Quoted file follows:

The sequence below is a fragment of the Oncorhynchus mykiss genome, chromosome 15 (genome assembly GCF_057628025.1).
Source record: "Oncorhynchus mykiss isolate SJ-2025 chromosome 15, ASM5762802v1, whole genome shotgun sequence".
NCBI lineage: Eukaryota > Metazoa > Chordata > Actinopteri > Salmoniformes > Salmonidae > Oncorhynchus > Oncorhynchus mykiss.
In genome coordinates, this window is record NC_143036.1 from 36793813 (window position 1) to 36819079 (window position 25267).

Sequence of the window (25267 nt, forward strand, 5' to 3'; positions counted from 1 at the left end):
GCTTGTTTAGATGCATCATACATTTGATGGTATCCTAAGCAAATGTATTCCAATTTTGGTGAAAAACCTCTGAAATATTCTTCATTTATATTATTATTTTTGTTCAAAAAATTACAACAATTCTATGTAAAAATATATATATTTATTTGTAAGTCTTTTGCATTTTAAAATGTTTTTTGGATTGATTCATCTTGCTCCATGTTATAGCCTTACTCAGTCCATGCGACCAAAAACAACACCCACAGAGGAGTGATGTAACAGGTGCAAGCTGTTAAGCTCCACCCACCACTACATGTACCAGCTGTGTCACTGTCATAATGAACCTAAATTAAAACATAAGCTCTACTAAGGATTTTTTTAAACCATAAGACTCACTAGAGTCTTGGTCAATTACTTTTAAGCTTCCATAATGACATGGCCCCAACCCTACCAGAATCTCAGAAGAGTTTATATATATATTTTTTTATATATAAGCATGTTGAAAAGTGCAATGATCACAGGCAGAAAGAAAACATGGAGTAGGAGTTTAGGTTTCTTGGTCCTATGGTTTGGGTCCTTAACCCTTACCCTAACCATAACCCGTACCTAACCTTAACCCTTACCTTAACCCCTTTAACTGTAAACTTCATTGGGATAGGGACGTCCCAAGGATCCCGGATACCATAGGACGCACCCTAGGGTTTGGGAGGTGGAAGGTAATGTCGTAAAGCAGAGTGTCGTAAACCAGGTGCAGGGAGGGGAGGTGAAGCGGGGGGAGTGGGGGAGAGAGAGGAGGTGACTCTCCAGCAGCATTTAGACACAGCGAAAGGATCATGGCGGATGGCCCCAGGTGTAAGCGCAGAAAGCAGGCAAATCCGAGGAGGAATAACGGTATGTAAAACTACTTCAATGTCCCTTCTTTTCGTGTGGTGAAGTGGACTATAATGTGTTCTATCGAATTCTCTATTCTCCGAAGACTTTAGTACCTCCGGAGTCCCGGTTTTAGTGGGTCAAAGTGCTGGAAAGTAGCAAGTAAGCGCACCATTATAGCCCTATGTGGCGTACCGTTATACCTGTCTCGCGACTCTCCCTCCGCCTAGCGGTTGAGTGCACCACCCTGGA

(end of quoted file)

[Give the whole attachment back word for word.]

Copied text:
The sequence below is a fragment of the Oncorhynchus mykiss genome, chromosome 15 (genome assembly GCF_057628025.1).
Source record: "Oncorhynchus mykiss isolate SJ-2025 chromosome 15, ASM5762802v1, whole genome shotgun sequence".
NCBI lineage: Eukaryota > Metazoa > Chordata > Actinopteri > Salmoniformes > Salmonidae > Oncorhynchus > Oncorhynchus mykiss.
In genome coordinates, this window is record NC_143036.1 from 36793813 (window position 1) to 36819079 (window position 25267).

Sequence of the window (25267 nt, forward strand, 5' to 3'; positions counted from 1 at the left end):
GCTTGTTTAGATGCATCATACATTTGATGGTATCCTAAGCAAATGTATTCCAATTTTGGTGAAAAACCTCTGAAATATTCTTCATTTATATTATTATTTTTGTTCAAAAAATTACAACAATTCTATGTAAAAATATATATATTTATTTGTAAGTCTTTTGCATTTTAAAATGTTTTTTGGATTGATTCATCTTGCTCCATGTTATAGCCTTACTCAGTCCATGCGACCAAAAACAACACCCACAGAGGAGTGATGTAACAGGTGCAAGCTGTTAAGCTCCACCCACCACTACATGTACCAGCTGTGTCACTGTCATAATGAACCTAAATTAAAACATAAGCTCTACTAAGGATTTTTTTAAACCATAAGACTCACTAGAGTCTTGGTCAATTACTTTTAAGCTTCCATAATGACATGGCCCCAACCCTACCAGAATCTCAGAAGAGTTTATATATATATTTTTTTATATATAAGCATGTTGAAAAGTGCAATGATCACAGGCAGAAAGAAAACATGGAGTAGGAGTTTAGGTTTCTTGGTCCTATGGTTTGGGTCCTTAACCCTTACCCTAACCATAACCCGTACCTAACCTTAACCCTTACCTTAACCCCTTTAACTGTAAACTTCATTGGGATAGGGACGTCCCAAGGATCCCGGATACCATAGGACGCACCCTAGGGTTTGGGAGGTGGAAGGTAATGTCGTAAAGCAGAGTGTCGTAAACCAGGTGCAGGGAGGGGAGGTGAAGCGGGGGGAGTGGGGGAGAGAGAGGAGGTGACTCTCCAGCAGCATTTAGACACAGCGAAAGGATCATGGCGGATGGCCCCAGGTGTAAGCGCAGAAAGCAGGCAAATCCGAGGAGGAATAACGGTATGTAAAACTACTTCAATGTCCCTTCTTTTCGTGTGGTGAAGTGGACTATAATGTGTTCTATCGAATTCTCTATTCTCCGAAGACTTTAGTACCTCCGGAGTCCCGGTTTTAGTGGGTCAAAGTGCTGGAAAGTAGCAAGTAAGCGCACCATTATAGCCCTATGTGGCGTACCGTTATACCTGTCTCGCGACTCTCCCTCCGCCTAGCGGTTGAGTGCACCACCCTGGA